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Short Stature.pptx

  1. 1. Short Stature By:- Jwan Ali Ahmed AlSofi
  2. 2. GROWTH •Normal growth is dependant on:- 1. Endocrine influences 2. Environmental influences 3. Nutritional influences 4. Genetic influences. •Importance of normal growth:- ▫ A normal linear growth pattern is good evidence of overall health and can be considered a bioassay for the well-being of the whole child. ▫ Stature itself influences psychologic, social, and, potentially, economic well-being.  Parental concern about the psychosocial consequences of abnormal stature often causes a family to seek medical
  3. 3. Growth Hormone Physiology:- • Is a protein. • Secreted by the pituitary in a pulsatile fashion, • stimulated by hypothalamic GH-releasing hormone (GHRH), • inhibited by somatotropin release–inhibiting factor (SRIF) or somatostatin. • GH secretion is enhanced by 1. α-adrenergic stimulation, 2. hypoglycemia, 3. stress, 4. starvation, 5. Exercise 6. early stages of sleep 7. GH-releasing peptides (GHRPs) 8. sex steroids 9. Thyroxine 10. glucocorticoids 11. Ghrelin 12. clonidine. • It is suppressed by 1. β-adrenergic stimulation 2. hyperglycemia.
  4. 4. Growth Physiology:- • Growth Hormone has roles in development and metabolism, but its most prominent effect is on a child's height. • Growth Hormone is responsible for the stimulation of Insulin-like Growth Factor-1 (IGF) production in the liver. • IGF-1 is closely associated with post-natal growth, as it stimulates physiological changes and growth effects on the cells it binds to. • Alternations in the production of Growth Hormone and it’s product, Insulin-like Growth Factor-1, are a common cause of Short Stature in the population.
  5. 5. Growth Hormone functions:- Insulin-like growth factor 1 (IGF-1) – mediated functions • Produce anabolic actions Non – IGF-1 – mediated functions • Lipolysis • amino acid transport in the heart • production of specific hepatic proteins.
  6. 6. Puberty Female:- • Age:- 8-10 yrs • The first sign in females is breast development; Male:- • Age:- 9-11 yrs • The first sign in males it is testicular enlargement.
  7. 7. Measuring Stature:- • The head is held with the external auricular meatus and outer canthus of the eye in a horizontal plane. • Upward pressure is applied to the mastoid processes in order to encourage the child to stand up straight.
  8. 8. Short Child • Short Stature:- Any child whose height falls 1. Below the 3rd centile for his/her community. 2. Two standard deviations (SD) below the mean for children of that sex and chronologic age. • Growth Failure:- denotes a slow growth rate (measured as height velocity) regardless of stature. • A slow growth rate leads to short stature, but a disease process is detected sooner if the decreased growth rate is noted before the stature becomes short. However, occasionally a child whose height is above 3rd centile considered as short stature in relation to the family patterns.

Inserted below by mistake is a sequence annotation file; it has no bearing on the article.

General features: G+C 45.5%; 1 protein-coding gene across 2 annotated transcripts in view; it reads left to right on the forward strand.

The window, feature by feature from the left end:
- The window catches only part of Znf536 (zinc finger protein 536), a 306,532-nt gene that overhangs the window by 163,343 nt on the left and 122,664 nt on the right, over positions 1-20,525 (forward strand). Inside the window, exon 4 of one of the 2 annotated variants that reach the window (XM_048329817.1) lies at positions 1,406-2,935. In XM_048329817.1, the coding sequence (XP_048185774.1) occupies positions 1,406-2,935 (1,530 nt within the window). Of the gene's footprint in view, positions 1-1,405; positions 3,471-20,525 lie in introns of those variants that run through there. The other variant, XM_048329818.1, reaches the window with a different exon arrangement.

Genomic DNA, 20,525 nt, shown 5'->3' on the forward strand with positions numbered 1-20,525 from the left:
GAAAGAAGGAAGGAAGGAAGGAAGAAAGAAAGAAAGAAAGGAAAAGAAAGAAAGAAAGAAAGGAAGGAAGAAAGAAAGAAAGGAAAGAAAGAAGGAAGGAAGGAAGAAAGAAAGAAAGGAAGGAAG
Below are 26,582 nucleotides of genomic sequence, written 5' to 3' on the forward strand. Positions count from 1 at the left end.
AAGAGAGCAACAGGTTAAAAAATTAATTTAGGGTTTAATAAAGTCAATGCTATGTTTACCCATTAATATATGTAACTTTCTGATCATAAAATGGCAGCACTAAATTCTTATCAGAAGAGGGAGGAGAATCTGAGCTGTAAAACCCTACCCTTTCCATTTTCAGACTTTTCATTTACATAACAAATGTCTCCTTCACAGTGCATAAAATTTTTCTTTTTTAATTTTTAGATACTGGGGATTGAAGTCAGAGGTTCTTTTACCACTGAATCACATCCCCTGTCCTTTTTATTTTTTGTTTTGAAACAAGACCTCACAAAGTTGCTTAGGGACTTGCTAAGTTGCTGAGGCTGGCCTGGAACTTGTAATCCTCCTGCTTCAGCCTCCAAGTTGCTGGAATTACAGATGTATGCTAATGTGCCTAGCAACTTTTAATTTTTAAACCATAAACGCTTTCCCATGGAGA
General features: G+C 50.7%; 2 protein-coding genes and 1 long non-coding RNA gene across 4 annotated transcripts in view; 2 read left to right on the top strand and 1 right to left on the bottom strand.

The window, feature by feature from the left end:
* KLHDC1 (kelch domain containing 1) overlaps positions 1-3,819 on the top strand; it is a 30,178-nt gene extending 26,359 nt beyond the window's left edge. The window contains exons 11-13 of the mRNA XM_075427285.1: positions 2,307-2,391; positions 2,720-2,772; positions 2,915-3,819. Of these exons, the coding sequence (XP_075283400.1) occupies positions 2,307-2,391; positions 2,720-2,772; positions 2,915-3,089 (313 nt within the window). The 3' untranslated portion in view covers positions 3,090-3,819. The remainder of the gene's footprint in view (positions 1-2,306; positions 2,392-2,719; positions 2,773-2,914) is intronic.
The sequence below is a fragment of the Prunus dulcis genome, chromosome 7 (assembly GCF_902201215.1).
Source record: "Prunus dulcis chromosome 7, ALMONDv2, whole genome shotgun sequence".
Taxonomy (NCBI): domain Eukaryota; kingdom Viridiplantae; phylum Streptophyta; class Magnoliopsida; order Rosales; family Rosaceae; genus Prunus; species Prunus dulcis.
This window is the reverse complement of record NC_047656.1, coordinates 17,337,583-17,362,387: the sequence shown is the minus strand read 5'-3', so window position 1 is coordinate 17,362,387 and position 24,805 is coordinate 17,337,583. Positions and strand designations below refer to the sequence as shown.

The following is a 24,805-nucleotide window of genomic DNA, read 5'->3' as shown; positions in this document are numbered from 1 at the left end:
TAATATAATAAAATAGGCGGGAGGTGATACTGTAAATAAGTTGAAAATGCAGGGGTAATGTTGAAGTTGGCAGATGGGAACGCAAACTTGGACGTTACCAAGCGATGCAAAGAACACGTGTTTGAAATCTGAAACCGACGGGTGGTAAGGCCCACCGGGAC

9. 9. Growth Velocity:- • Growth Velocity is the Growth Rate of a child. • Growth Velocity may be abnormal long before a child’s height falls below these values. • This Growth Failure can be identified from the child’s height falling across centile lines plotted on a height velocity chart. • Plotted on a growth chart, growth failure appears as a curve that crosses percentiles downward and is associated with a height velocity below the 5th percentile of height velocity for age • This allows growth failure to be identified earlier, even though the child’s height is still above the 2nd centile. • Child should be checked every visit, every year or every 6 months and by plotting on his chart.
  10. 10. A Height Velocity persistently below the 25th centile is Abnormal and that child will eventually become short.
  11. 11. Classification of Short Stature
  12. 12. Normal Variant Short Stature Familial Short Stature Constitutional Growth Delay (Short Stature) Pathological Short Stature Disproportionate Short Stature Severe Hypothyroidism Rickets Skeletal Dysplasia Proportionate Short Stature Pre-Natal proportionate Short Stature IUGR Placental Diseases Infections Teratogens Dysmorphism Chromosomal Disorders Post-Natal proportionate Short Stature Malnutrition Chronic Systemic Diseases Causes of Short Stature
  13. 13. There are three colors; green and blue are both normal. While the red one is pathological one.
  14. 14. Steps in approaching a child with short stature 1. Take the chronological age 2. Plot the height on the chart – height age • Height-for-age is an index used to assess how a child's height compares to the expected height of a healthy child of the same age and sex based on theWHO 2006 Child Growth Standards. 3. Plot the height velocity – 4. US/LS Ratio 5. Determine the bone age • X-rays of the left hand and wrist to determine bone age 6. Puberty growth 7. Take a systemic history 8. Family history 9. Perform a systemic examination 10. Do screening tests
  15. 15. 1. Familiar Short Stature 2. Constitutional Short Stature
  16. 16. 1. Familial Short Stature • Height at or below 3rd centile • Annual Growth Rate is normal • No systemic or endocrine disease • Pubertal Growth Spurt at normal age • Bone Age equal to Chronological Age • Ancestors relatively short • Treatment is not more than explanation and reassurance.
  17. 17. 2. Constitutional Short Stature • It is a variation of the normal timing of puberty rather than an abnormal condition. • Most common in Male. • These children have delayed puberty, which is often familial, usually having occurred in the parent of the same sex • The length and the weight of the affected child are normal at birth and for the 1st 4-12 months of age, then the growth decelerates to below 3rd centile. • By 2-3 years of age, the growth resumes at normal rate of 5 cm/year or more. (Eventually the target height will be reached) • An affected child will have delayed sexual changes compared with his peers • Growth Hormone is within normal limit. • Growth velocity is normal. • The legs will be long in comparison to the back. • On X-Ray, Bone Age consistent with height age but not with chronological age (so Delayed Bone Age for chronological age) • Rx:- 1. Reassurance. 2. The onset of puberty can be induced with androgens or oestrogens.